I remember learning about rickets in grade 8 home economics. There was a drastic decrease in the incidence of this disease once Vitamin D was added to milk. Cool. I recently read a study saying that rickets was on the rise again in the past 15 years. (Of course I can't find the study, but I know I read it) My first thought about it, was that we'll probably see a rise in MS cases in the next 10-15 years; over the past several years there has been a big push on to protect children from the rays of the sun. And I didn't think much more of it.
Until this week, with the recent announcement of the discovery of another link between vitamin D and MS. We've all heard the news and read about the study by this point in time, but here it is again anyway. The recommendation is for pregnant and breastfeeding women to get plenty of Vitamin D, especially if you aren't subject to effective sunshine. In northern and extreme southern latitudes, the UV rays aren't strong enough to activate the Vitamin D building abilities of our bodies.
The study links lack of Vitamin D and genes for MS. If you have the genes for MS, Vitamin D may inactivate them.
As a child, I had a "milk belly". My mom started feeding me skim milk to get rid of that. And until a few years ago, I drank at least two glasses of milk every single day. (Now I appear to be somewhat lactose intolerant) I certainly wasn't Vitamin D deficient growing up and when I was diagnosed. Several years ago, a link was made between the month you were born and incidence of MS. Those born in November had a much lesser chance of developing MS than those born in May. This led researchers to believe that prenatal nutrition was another clue to Vitamin D's involvement in MS. It would appear that the second and third trimester exposure to Vitamin D offers a protective factor to the fetus. I was born in June and only after a pregnancy that had my mom quite sick for most of it.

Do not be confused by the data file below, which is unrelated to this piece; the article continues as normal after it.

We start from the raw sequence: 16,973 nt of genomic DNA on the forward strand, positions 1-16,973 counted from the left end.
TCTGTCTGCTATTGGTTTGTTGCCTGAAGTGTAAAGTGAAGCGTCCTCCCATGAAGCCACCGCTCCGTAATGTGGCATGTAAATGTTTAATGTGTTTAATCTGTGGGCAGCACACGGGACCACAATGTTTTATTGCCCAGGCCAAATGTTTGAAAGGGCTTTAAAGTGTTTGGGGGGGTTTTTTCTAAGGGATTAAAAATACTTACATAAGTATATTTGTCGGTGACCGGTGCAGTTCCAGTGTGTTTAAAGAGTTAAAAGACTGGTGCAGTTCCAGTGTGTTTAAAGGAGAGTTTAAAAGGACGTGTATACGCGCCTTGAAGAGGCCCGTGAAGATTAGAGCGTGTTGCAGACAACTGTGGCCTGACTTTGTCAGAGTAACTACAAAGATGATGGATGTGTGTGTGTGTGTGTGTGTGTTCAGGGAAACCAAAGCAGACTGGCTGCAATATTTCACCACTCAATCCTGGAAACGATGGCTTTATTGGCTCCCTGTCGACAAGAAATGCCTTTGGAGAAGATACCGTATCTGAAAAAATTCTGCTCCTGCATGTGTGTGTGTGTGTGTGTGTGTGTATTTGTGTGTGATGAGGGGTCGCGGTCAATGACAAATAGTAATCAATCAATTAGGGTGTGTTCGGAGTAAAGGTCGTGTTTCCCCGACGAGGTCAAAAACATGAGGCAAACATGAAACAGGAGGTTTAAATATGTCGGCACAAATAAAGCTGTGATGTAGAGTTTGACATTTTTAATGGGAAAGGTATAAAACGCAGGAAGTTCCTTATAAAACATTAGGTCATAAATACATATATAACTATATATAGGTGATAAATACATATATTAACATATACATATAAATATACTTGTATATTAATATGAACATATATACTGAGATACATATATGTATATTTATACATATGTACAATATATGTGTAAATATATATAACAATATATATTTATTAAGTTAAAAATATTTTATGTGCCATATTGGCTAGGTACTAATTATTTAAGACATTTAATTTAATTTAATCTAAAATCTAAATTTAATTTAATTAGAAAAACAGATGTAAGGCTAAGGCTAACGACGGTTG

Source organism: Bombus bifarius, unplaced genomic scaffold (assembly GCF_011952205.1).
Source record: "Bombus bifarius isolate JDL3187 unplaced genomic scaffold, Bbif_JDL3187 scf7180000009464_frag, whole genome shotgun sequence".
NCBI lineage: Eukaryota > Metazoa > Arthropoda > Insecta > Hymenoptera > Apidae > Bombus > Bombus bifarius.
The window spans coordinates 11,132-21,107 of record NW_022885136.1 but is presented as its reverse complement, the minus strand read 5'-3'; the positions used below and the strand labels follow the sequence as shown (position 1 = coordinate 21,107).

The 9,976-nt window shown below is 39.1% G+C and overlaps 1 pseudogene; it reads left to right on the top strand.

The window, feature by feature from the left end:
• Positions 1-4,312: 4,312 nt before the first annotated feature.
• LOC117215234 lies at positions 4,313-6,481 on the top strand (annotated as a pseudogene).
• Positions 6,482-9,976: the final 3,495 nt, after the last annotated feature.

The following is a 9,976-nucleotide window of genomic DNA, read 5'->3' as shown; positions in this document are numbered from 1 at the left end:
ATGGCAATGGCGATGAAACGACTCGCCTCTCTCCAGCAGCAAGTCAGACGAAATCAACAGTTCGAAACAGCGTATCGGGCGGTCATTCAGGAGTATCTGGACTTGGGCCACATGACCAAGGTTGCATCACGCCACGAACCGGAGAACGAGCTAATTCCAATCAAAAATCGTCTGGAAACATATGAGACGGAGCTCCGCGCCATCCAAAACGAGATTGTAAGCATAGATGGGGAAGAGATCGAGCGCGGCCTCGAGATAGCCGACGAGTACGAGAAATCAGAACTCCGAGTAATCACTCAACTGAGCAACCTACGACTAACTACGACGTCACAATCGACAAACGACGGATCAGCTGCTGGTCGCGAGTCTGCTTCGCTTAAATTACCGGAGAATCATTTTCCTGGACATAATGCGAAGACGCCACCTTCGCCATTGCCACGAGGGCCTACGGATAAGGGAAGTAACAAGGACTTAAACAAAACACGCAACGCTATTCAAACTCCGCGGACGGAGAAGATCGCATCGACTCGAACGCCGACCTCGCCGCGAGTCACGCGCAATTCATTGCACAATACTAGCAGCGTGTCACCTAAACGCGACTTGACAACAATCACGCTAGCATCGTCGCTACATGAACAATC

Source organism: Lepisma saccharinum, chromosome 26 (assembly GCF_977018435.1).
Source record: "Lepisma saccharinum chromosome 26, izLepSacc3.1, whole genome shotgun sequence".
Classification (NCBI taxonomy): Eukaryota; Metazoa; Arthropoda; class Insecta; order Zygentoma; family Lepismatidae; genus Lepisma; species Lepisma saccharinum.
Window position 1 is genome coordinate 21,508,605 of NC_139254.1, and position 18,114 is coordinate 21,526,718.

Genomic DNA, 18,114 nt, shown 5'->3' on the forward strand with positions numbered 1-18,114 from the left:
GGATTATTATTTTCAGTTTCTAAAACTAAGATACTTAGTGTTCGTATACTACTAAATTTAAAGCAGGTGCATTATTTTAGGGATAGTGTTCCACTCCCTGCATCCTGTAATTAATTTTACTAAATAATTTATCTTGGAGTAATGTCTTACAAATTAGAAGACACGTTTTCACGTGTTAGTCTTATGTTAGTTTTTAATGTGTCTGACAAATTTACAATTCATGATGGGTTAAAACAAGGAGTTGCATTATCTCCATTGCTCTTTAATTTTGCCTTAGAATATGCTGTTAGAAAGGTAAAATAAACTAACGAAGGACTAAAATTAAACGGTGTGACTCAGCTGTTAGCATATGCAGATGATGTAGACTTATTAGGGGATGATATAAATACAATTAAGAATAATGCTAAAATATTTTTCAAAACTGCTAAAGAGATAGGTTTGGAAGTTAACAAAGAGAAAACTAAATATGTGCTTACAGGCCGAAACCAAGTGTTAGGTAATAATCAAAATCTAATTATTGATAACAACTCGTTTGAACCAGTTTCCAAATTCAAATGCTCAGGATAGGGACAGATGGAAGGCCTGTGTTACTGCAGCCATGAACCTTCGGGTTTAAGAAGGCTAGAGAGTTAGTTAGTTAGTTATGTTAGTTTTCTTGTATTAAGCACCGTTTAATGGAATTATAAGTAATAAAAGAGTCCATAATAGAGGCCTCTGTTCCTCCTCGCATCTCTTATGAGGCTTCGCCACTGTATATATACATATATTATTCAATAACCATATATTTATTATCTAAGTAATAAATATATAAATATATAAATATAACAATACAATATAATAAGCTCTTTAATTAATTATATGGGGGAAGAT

This study doesn't explain all cases of MS but it is a huge piece of the MS puzzle.
Let's turn our attention to the thymus. The thymus is a little gland that sits at the top of your ribcage, just behind the top of the sternum. It is vital to the development of our immune systems as children. In fact the gland continues to grow and produce T-cells (immune cells) until we're in our teens. (T-cells are named for the thymus actually.) Some of those T-cells aren't quite right and are supposed to be "silenced" by regulator T-cells. But if they aren't silenced and get released to the bloodstream..voila! Autoimmunity occurs.
While we are still in our mother's womb, this little organ doesn't really show much capacity for anything until later in the pregnancy. That's when the precursor cells for T-cells begin to develop. Once we're born, the T-cells begin to develop at a much faster rate and our immune system begins to kick in. Thymic activity is greatest between birth and puberty.
Lack of vitamin D may be responsible for the body's inability to silence the "not quite right" T-cells.
My head has been spinning with all this information over the past couple of days, trying to make sense of it. I can only liken MS to a perfect storm. If your immune system is defective from lack of Vitamin D (or an inability to make it) and you have the genes for MS, then you can develop it. this shows how complex MS is. And it demonstrates how a simple $2. widget may be the key to preventing it.